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This is a "take-home" exam. Answer any ONE of these questions in a typed essay.
Each question requires that you think about ideas and examples from the lectures, the Coffin textbook, the Brophy reader, and (in some cases) the Wessley study guide (documents). Each question asks you to interpret documents from Brody. You will find that this is much easier if you think about how the documents fit into their historical contexts (into the setting of their specific time, place and conditions). That means you should review the lecture notes and Coffin text. But the core of your paper must the presentation and analysis of information from the documents in Brody.
Be sure that you understand exactly what the question is asking. Then review your notes on the lectures and on the readings (including the documents!) to organize an answer for that question.
Your essay must have:
1) An introduction that tells the reader what you are writing about and what your main point (thesis) will be.
2) Several clearly organized paragraphs in the body of the essay that prove your main point. Each body paragraph must be devoted to explaining a single issue or idea in detail. Each body paragraph must have specific evidence or examples. In each paragraph, you must explain how the specific evidence and examples are connected to (demonstrate/ illustrate) the main idea you are explaining in that paragraph.
3) A conclusion that sums up your main point (thesis).
Your essay must be at least 4 pages long but no longer than 6 pages, not counting endnotes.
must be double spaced, with 1-inch margins, in 12 pt. font. New
paragraphs must be indented by no more than 6 spaces. Do not "double skip" lines
must be double spaced, with 1-inch margins, in 12 pt. font. New paragraphs must be indented by no more than 6 spaces. Do not "double skip" lines between paragraphs.
Correctly put all quoted material in quotation marks. Be sure to read the linked directions on the difference between quoting, paraphrasing, summarizing, and plagiarism.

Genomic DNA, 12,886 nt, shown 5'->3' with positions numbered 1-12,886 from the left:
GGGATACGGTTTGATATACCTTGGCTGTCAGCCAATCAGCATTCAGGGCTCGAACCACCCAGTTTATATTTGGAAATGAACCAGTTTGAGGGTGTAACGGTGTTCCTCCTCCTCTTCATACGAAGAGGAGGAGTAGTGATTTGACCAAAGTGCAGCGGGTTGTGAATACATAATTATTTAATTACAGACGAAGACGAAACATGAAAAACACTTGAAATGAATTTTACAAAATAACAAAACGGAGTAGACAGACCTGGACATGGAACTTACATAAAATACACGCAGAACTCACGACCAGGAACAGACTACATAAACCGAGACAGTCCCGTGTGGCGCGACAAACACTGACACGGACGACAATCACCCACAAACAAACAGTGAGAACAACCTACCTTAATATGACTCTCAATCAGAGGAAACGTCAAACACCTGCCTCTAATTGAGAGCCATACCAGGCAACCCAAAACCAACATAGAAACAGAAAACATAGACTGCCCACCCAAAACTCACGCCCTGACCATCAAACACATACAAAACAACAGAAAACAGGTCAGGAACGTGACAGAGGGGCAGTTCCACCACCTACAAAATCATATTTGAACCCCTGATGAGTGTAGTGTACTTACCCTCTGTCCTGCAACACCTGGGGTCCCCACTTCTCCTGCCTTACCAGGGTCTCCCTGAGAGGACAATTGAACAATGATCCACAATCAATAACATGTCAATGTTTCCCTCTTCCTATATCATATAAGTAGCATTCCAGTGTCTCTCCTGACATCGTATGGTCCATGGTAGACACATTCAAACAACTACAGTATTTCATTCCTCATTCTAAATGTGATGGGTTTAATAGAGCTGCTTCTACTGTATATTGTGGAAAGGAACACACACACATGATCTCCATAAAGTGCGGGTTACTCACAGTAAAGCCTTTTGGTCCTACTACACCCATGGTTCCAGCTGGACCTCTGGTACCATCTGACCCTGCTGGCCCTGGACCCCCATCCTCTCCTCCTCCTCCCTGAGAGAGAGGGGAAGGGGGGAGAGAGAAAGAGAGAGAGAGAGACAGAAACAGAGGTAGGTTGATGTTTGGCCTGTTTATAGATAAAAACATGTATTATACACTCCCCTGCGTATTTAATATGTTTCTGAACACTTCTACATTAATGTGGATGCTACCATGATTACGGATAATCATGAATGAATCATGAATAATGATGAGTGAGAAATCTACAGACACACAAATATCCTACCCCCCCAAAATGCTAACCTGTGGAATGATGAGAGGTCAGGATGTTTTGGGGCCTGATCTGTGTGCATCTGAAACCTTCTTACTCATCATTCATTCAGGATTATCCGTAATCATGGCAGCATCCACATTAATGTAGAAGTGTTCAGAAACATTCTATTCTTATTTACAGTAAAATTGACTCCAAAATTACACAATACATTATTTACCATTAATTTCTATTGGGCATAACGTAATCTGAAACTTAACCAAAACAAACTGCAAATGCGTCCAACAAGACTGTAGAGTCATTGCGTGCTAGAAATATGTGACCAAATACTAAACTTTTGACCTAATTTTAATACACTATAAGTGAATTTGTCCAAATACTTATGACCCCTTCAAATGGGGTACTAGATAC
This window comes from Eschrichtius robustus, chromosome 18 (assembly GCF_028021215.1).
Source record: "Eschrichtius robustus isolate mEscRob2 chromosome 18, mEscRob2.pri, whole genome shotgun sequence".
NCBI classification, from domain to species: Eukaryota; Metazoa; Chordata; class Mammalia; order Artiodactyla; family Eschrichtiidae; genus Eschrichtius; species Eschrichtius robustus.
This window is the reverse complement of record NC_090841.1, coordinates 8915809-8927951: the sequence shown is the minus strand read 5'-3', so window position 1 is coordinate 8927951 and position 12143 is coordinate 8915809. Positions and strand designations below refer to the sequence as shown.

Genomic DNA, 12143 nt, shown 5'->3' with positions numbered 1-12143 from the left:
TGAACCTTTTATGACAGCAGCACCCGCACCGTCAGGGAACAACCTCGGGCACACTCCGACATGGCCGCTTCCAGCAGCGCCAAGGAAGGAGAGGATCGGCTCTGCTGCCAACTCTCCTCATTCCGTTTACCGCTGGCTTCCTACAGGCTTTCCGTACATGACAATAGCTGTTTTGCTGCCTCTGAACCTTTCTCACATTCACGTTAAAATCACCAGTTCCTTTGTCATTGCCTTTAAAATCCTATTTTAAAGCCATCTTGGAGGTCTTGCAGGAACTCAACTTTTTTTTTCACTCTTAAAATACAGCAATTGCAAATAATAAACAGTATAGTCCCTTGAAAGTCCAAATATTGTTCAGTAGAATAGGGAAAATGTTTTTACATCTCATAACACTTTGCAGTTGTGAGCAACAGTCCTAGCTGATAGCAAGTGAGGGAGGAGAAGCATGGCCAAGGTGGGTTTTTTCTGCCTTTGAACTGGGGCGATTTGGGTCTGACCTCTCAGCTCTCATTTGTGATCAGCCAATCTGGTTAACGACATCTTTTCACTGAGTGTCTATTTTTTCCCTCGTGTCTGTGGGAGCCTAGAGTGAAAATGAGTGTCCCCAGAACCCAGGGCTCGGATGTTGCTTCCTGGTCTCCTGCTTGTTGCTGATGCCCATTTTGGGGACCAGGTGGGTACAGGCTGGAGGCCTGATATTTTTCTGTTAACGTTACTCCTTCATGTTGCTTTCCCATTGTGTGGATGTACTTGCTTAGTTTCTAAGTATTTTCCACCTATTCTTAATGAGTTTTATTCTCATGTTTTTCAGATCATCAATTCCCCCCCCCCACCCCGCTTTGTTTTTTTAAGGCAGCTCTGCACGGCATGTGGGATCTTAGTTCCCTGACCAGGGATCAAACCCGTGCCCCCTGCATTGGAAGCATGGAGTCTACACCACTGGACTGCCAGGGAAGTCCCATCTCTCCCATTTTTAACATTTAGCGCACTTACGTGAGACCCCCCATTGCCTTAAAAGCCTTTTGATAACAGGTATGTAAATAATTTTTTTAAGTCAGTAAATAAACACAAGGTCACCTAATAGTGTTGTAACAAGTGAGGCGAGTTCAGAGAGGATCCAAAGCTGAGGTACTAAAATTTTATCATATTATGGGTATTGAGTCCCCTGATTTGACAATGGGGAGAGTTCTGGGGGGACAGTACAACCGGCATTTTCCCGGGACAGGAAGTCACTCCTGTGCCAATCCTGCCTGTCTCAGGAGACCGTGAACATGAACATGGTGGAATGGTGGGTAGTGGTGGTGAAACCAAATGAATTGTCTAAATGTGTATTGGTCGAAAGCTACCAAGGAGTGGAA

Provide correct endnotes for all quoted or paraphrased evidence. Be sure to read the linked directions on using endnotes, and pay special attention to the section on "documents and essays that are reprinted in a book."
In one of our first lectures, I commented that studying laws can tell us a great deal about history. For instance:
*Laws can tell you about a society's social hierarchies--e.g., about the differences between elites and non-elites, or the status of women, children, and "outsiders."
*Laws can tell you about the organization of the economy--e.g., about property rights, the existence of various kinds of property (including tools), types of economic activity (such as farming), and types of labor (such as slavery).
*Laws can tell you about the organization of government—e.g., if it had a Kingship, if it was a theocracy, what powers the King claimed as King, what powers rested with other religious authorities (the Temple priest or the gods), what aspects of people's lives the government tried to regulate, what aspects of people's lives other religious authorities tried to regulate (etc.).
Laws might not necessarily tell you exactly how people behaved, but they tell you how the lawmakers wanted people to behave; they might not tell you what people valued, but they tell you what lawmakers wanted people to value; they might not tell you exactly how much authority those in power really exercised, but they do tell you what authority those in power claimed to have.